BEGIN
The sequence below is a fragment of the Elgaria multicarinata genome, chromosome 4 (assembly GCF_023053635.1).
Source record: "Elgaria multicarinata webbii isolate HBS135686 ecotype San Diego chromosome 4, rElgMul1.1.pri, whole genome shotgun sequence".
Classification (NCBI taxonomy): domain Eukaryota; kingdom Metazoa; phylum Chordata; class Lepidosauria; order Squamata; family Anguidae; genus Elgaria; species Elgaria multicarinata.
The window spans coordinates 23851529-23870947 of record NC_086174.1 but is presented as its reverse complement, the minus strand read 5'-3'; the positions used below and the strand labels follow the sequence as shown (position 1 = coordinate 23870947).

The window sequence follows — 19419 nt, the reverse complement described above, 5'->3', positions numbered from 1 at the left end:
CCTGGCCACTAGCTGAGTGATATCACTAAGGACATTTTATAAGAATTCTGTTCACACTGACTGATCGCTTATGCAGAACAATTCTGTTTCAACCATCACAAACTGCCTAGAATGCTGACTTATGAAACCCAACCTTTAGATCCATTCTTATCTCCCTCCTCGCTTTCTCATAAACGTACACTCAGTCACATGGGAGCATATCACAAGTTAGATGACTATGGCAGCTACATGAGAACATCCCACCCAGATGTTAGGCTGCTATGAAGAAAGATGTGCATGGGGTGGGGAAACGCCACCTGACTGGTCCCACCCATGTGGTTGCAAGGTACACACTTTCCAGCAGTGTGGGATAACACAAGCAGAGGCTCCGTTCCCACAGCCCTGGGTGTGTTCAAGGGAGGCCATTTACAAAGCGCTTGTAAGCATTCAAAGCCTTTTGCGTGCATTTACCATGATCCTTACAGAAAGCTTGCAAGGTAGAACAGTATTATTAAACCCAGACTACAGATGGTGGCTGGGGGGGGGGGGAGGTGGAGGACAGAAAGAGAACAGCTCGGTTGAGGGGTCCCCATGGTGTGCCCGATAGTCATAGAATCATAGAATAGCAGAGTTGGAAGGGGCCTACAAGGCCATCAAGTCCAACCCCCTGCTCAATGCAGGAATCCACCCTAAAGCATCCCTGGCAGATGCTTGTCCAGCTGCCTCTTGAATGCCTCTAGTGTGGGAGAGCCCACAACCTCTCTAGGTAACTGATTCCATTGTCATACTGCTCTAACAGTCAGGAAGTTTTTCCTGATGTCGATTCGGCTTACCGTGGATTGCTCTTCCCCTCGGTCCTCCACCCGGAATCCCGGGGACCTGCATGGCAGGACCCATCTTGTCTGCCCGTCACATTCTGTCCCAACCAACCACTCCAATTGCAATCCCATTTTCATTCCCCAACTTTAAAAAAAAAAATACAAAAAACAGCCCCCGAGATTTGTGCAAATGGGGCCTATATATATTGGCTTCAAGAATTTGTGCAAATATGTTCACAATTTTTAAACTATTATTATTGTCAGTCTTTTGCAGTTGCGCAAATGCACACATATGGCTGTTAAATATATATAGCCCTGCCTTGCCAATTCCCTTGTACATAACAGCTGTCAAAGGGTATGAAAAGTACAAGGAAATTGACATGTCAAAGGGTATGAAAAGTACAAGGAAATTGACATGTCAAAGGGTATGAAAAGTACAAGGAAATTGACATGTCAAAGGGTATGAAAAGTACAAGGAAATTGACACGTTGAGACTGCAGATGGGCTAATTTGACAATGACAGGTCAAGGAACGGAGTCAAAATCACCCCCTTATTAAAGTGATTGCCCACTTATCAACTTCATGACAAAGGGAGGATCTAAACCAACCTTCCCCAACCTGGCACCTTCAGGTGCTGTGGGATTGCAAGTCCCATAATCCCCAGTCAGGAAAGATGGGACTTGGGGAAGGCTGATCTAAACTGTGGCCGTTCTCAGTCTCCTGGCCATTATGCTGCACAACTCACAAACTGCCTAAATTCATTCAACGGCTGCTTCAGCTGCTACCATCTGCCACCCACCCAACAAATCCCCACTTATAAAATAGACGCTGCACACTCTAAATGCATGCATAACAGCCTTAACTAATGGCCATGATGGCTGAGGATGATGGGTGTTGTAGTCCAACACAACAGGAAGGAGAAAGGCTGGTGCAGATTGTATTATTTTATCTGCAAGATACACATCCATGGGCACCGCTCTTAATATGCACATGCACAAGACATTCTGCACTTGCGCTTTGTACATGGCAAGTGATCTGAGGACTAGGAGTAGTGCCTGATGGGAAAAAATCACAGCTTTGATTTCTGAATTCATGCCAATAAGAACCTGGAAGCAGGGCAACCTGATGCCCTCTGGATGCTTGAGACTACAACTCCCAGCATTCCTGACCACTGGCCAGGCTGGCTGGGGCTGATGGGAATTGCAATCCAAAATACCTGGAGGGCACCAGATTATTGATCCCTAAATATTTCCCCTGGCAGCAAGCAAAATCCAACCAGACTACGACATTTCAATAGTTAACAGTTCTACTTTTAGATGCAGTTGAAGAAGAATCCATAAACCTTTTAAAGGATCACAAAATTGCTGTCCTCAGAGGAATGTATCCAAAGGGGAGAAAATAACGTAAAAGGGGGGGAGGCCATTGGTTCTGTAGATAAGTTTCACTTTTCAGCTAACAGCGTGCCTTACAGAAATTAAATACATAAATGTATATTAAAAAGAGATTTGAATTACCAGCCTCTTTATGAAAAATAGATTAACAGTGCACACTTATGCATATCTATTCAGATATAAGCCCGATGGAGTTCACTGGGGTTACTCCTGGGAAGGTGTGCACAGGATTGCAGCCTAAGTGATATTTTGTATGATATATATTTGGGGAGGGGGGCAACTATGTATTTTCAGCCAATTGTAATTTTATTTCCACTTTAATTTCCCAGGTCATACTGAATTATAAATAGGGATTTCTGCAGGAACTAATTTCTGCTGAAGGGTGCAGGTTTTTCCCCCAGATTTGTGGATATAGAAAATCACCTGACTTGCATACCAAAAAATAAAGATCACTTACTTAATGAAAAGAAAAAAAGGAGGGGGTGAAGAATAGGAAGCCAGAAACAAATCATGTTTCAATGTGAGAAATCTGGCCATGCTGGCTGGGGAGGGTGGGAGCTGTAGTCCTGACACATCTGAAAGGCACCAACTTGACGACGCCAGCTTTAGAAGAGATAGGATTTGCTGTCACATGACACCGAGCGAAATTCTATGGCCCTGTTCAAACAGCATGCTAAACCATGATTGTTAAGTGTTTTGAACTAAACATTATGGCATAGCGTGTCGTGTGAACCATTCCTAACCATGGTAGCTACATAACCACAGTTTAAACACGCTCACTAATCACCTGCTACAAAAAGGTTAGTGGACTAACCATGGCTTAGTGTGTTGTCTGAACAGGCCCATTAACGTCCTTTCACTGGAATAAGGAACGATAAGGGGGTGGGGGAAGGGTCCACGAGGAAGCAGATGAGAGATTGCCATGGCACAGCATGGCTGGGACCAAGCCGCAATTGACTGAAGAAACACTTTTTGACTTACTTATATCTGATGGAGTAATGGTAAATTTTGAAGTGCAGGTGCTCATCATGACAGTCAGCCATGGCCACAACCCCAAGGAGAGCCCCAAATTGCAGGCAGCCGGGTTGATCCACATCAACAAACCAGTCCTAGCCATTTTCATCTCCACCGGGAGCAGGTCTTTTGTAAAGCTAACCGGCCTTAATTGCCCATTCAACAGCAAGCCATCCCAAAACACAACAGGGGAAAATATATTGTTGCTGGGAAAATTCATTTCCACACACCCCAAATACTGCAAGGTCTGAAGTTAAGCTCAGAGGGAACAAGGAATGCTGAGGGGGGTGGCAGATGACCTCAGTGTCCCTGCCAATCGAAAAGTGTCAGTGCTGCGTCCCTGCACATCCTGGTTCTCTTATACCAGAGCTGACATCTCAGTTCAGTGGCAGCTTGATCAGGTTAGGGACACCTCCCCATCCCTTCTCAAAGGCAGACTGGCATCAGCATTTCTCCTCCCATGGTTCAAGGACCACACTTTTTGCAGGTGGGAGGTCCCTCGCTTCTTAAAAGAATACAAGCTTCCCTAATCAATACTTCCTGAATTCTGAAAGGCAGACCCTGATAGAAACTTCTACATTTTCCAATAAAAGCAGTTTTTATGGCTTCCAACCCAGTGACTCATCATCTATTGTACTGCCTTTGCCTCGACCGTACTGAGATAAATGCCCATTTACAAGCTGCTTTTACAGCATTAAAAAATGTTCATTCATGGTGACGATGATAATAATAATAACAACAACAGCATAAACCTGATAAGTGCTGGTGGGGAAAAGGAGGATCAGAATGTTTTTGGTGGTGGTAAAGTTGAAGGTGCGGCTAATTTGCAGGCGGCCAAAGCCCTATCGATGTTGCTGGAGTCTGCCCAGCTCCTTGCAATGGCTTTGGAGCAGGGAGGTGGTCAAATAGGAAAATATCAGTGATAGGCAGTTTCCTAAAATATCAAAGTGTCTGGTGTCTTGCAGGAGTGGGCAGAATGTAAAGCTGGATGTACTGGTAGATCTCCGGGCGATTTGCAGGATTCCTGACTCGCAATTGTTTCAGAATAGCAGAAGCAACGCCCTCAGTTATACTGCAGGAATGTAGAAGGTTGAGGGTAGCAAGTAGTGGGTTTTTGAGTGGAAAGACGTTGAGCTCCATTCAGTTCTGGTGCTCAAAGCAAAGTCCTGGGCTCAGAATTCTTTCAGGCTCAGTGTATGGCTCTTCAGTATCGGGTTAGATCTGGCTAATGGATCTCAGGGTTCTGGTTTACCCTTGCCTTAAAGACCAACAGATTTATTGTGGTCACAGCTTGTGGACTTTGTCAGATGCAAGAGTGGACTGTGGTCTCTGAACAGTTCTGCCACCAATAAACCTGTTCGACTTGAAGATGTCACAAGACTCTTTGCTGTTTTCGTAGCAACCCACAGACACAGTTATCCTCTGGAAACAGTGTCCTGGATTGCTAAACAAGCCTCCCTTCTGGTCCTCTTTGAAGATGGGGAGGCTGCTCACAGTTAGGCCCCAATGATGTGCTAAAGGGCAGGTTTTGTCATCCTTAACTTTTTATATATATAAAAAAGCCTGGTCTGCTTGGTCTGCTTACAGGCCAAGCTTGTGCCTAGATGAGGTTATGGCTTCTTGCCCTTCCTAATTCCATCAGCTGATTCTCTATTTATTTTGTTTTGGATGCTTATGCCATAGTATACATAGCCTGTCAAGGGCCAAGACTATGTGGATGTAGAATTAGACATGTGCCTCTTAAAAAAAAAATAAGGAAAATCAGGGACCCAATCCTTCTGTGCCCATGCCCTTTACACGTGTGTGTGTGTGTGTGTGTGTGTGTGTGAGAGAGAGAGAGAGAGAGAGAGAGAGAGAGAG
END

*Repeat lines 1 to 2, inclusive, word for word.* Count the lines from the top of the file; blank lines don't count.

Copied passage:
The sequence below is a fragment of the Elgaria multicarinata genome, chromosome 4 (assembly GCF_023053635.1).
Source record: "Elgaria multicarinata webbii isolate HBS135686 ecotype San Diego chromosome 4, rElgMul1.1.pri, whole genome shotgun sequence".